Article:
Important Message about LEARN NC

LEARN NC is evaluating its role in the current online education environment as it relates directly to the mission of UNC-Chapel Hill School of Education (UNC-CH SOE). We plan to look at our ability to facilitate the transmission of the best research coming out of UNC-CH SOE and other campus partners to support classroom teachers across North Carolina. We will begin by evaluating our existing faculty and student involvement with various NC public schools to determine what might be useful to share with you.

Don’t worry! The lesson plans, articles, and textbooks you use and love aren’t going away. They are simply being moved into the new LEARN NC Digital Archive. While we are moving away from a focus on publishing, we know it’s important that educators have access to these kinds of resources. These resources will be preserved on our website for the foreseeable future. That said, we’re directing our resources into our newest efforts, so we won’t be adding to the archive or updating its contents. This means that as the North Carolina Standard Course of Study changes in the future, we won’t be re-aligning resources. Our full-text and tag searches should make it possible for you to find exactly what you need, regardless of standards alignment.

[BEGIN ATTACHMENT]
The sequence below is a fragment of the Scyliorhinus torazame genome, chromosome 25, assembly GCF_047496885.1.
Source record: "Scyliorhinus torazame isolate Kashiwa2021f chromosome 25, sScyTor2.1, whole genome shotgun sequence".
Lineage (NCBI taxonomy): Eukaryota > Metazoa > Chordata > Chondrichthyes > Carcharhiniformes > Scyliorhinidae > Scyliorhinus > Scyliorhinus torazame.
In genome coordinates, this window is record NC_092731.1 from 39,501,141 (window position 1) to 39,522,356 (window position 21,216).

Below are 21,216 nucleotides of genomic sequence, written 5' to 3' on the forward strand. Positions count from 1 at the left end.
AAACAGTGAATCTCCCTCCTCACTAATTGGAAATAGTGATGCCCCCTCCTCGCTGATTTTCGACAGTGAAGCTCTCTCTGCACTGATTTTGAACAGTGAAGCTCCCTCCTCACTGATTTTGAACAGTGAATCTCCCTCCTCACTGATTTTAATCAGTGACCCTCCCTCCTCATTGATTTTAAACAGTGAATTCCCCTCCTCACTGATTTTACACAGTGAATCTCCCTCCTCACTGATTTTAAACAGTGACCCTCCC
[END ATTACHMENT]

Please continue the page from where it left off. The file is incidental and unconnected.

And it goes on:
Masked monkey dancer performs at Batubulan Village in Bali

Rama grieves over what he thinks is the dead Sita, but Hanuman, who has recently visited Sita in Lanka, suspects a demon trick. When they place the fake Sita's corpse on a cremation fire, Ravana's niece turns back into her former appearance. She tries to fly away but the monkey soldiers capture her. Rama takes pity on her and tells Hanuman to return her to Lanka alive. As usual, Hanuman is attracted to beauty, and he courts Ravana's niece before she departs. She later gives birth to a son who is half monkey and half demon. (Photograph by Margery H. Freeman. More about the photograph)

A masked dancer wearing a monkey costume performs in a Hindu temple courtyard in Batubulan Village, Bali, during August 1986.

The kneeling dancer wears a brown and black monkey head mask with long dark hair attached. His costume includes a spotted grey jumpsuit and dark gloves. He dances barefoot, as is customary in classical Southeast Asian dancing. In Southeast Asia, Hanuman and other monkey parts generally are played by men because the roles are seen as opportunities for masculine athletics.